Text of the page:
The reason "Who then created God?" is not a good objection is because the cosmological argument already addresses that issue. The whole point of these arguments is that there must be a cause that is not an effect of a previous cause itself. To ask why this first cause is this way is to ignore the argument that has just been made that this first cause is this way. Of course, showing that something is the case is not the same thing as showing why it is the case. (I would argue that one can answer the "why" question, but that's another issue.) But the atheist is claiming -- at least with this objection -- that unless the argument proves why something is the case, it doesn't prove that it's the case. This is obviously false.

So, for example, I could say that the ratio of a circle's circumference to its diameter equals pi (in Euclidean space). I could then prove this mathematically. The atheist objection would be "Why should this ratio equal pi?" The answer would be, "It does. Here's the proof again." The atheist would then object "Your mathematical proof doesn't explain why this ratio equals pi." And again, the answer would be, "It does equal pi. Here's the proof again." "But why should it be this way?" "It is this way. Here's the proof again." Etc. It reminds me of a Calvin and Hobbes cartoon where Calvin balks at his math homework. You put two numbers together and they magically become some third number. No one can say how or why it happens, you just have to accept it on faith. "As a math atheist, I should be excused from this."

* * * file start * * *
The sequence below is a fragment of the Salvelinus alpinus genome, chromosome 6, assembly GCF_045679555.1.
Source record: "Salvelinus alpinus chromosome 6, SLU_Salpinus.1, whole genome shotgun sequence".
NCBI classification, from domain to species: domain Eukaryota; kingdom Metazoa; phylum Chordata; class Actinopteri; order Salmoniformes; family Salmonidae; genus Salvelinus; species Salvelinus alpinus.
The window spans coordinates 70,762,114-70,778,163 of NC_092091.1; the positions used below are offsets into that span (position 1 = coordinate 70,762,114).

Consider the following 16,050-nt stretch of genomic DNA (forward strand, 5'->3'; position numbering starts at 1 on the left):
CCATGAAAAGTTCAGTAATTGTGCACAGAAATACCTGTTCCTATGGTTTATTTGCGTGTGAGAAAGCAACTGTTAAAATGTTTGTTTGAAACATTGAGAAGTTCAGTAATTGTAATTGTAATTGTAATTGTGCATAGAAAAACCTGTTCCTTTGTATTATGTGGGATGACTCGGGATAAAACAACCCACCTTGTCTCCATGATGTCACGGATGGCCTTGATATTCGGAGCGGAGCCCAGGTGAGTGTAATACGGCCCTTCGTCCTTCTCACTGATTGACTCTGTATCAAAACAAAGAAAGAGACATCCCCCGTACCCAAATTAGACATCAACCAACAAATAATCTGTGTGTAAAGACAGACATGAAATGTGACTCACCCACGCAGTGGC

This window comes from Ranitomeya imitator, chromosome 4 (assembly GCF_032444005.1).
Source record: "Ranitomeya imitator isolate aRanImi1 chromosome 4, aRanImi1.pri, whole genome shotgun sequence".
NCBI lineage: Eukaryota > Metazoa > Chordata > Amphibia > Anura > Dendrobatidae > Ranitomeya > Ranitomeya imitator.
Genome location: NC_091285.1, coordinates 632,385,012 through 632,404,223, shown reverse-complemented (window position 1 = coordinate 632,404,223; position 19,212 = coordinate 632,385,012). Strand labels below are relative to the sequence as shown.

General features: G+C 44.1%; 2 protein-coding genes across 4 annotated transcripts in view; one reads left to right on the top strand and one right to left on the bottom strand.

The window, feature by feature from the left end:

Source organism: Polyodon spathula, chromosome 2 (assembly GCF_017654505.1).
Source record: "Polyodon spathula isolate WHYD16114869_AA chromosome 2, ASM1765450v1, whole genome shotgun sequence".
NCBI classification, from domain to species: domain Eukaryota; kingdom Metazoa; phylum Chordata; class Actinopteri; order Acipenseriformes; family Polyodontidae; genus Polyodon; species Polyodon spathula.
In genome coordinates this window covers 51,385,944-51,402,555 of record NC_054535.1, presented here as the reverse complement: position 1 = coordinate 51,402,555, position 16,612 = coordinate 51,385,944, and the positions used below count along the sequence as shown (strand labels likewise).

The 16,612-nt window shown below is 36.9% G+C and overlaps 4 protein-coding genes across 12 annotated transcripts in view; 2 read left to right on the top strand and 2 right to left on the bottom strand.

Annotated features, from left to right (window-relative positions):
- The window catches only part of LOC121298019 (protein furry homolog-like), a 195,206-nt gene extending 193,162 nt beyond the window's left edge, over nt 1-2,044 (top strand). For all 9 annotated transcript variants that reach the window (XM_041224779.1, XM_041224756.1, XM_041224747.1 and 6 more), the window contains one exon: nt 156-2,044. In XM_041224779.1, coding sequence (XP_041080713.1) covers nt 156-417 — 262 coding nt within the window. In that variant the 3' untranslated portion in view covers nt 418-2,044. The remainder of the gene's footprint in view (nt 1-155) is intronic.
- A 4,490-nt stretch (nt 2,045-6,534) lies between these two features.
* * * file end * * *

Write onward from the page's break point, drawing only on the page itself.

So when an atheist asks why God should be excused from having to have a cause, the answer is simply to repeat the argument, which (allegedly) demonstrates that there must be a first cause that does not have a cause itself. Perhaps the argument fails to demonstrate this, but the objection that God would then require a cause doesn't even address it.

Monday, October 26, 2009

Pre-Darwinian Evolution

Humphrey has a great post up on creationism and evolution. One of his points is something that I've mentioned on this blog before: the doctrine of rationes seminales. This was a position that apparently originated with the ancient Stoics and was picked up by many Christian writers. The idea, at least as the Christians understood it, is that God created the world in seed-form, or with certain potentialities, which then developed or unfolded accordingly. Obviously this is very similar to evolution. Rationes seminales was accepted by such ancient and medieval Christian writers as Athenagoras, Tertullian, Gregory of Nyssa, Augustine, Bonaventure, Albertus Magnus, and Roger Bacon. Since such Christian luminaries accepted that the world and its elements developed over time, it becomes obvious that evolution is not at all incompatible with Christianity.